The Process

The tutorials I used for modelling the head were Duylinh Nguyen. I found them very easy to follow and easy to adapt the topology to fit with my own features (such as reducing the height at which the ear is modeled.

The tutorials I followed. (YouTube, 2016).

My Process (in photos- when I remembered to take them..)

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Step one- blocking the face as a plane. I had to form the basic outline for the front of the face, starting with a plane on the eye and then forming the ring structure. I then had to form the shape of the nose and mouth. It is clear to see that even in these early stages, there is some form to the face in the way the edges flow.

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Step two- matching the vertices to the side view. I then had to work with the formed topology and pull the vertices to fit the side view. This was quite difficult for me, and took a few goes, but I got there eventually.

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Step three- blocking the chin. The next step was to form the shape of the chin and begin to block out the the side of the face, placing the topology in a way to make it easy for me to match with the ear when I reached that stage.

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Step four- adding more detailing in the mouth and nose. In this step I also started to block out the cheek area and side of the face.

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Step 5- The ear. I started by mapping out the ear with rough topology in a flat plane and then started to extrude the geometry to create the wrinkles in the cartilage. The tutorial I watched offered a few ways in creating the topology on the lobe, however I went with the one shown as it was a lot neater and created no triangles.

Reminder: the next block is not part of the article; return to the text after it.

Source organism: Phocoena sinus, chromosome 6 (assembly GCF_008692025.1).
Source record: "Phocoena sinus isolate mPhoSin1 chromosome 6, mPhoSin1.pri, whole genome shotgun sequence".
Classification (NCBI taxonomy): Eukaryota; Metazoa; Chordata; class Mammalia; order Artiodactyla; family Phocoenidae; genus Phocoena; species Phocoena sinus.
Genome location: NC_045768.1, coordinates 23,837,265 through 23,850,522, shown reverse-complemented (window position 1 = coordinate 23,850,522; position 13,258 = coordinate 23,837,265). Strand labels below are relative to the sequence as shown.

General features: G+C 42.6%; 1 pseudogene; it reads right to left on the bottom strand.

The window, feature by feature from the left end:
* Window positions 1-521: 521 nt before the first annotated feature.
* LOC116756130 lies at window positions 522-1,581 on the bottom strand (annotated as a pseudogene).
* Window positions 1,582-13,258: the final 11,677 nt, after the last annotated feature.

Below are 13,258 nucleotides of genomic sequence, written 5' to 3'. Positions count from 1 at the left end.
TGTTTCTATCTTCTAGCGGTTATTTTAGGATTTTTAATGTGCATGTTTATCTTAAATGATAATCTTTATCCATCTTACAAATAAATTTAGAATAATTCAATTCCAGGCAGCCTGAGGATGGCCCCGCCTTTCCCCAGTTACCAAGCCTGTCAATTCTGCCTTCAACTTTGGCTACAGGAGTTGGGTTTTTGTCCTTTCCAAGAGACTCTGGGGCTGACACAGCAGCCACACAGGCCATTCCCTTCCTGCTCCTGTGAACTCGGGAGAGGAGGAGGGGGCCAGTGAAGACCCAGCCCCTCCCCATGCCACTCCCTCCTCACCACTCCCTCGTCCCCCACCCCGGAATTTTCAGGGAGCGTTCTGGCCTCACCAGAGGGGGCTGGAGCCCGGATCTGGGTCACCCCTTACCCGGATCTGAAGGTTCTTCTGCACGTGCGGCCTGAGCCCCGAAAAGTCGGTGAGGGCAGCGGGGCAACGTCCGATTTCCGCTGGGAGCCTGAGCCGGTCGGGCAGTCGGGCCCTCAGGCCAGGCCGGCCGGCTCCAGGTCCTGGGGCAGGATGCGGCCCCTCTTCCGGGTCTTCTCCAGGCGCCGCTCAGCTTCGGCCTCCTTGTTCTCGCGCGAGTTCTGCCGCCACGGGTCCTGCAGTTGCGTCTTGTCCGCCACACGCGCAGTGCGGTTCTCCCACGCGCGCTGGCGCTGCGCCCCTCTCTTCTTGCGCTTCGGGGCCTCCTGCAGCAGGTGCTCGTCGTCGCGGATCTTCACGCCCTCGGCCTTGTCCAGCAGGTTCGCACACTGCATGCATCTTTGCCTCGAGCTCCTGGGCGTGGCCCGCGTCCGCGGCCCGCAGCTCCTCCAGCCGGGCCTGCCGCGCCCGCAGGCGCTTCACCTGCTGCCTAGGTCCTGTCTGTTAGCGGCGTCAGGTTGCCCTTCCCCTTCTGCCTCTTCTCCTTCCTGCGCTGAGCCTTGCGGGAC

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Step 6- Closing up the ear (above three photos). This was the hardest part for me as I originally merged two points to the wrong place, creating an N-gon. Thankfully, I had saved not long before and was able to pick up from the place again,

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Step 6- Attaching the ear to the head geometry. This was the bit of the model that I enjoyed the most as it didn’t require a lot of fiddling. This was because my ear was already attached and didn’t need me to do much work to fix it. The flow of my head matched pretty well and I was able to pull the last inner edges of the ear back with ease.

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Step 7- The back of the head. This required me to get inventive and feel my head a lot to understand its overall shape. I then drew over my reference photo as a guide when creating the final thing. 2016-05-04 (16).png

Step 7- Duplication. I then duplicated the geometry and tweaked the RHS to match my face. I also pulled the ears back more, as I though they were sticking out a little too much.


YouTube. (2016). Duylinh Nguyen. [online] Available at: [Accessed 14 Apr. 2016].


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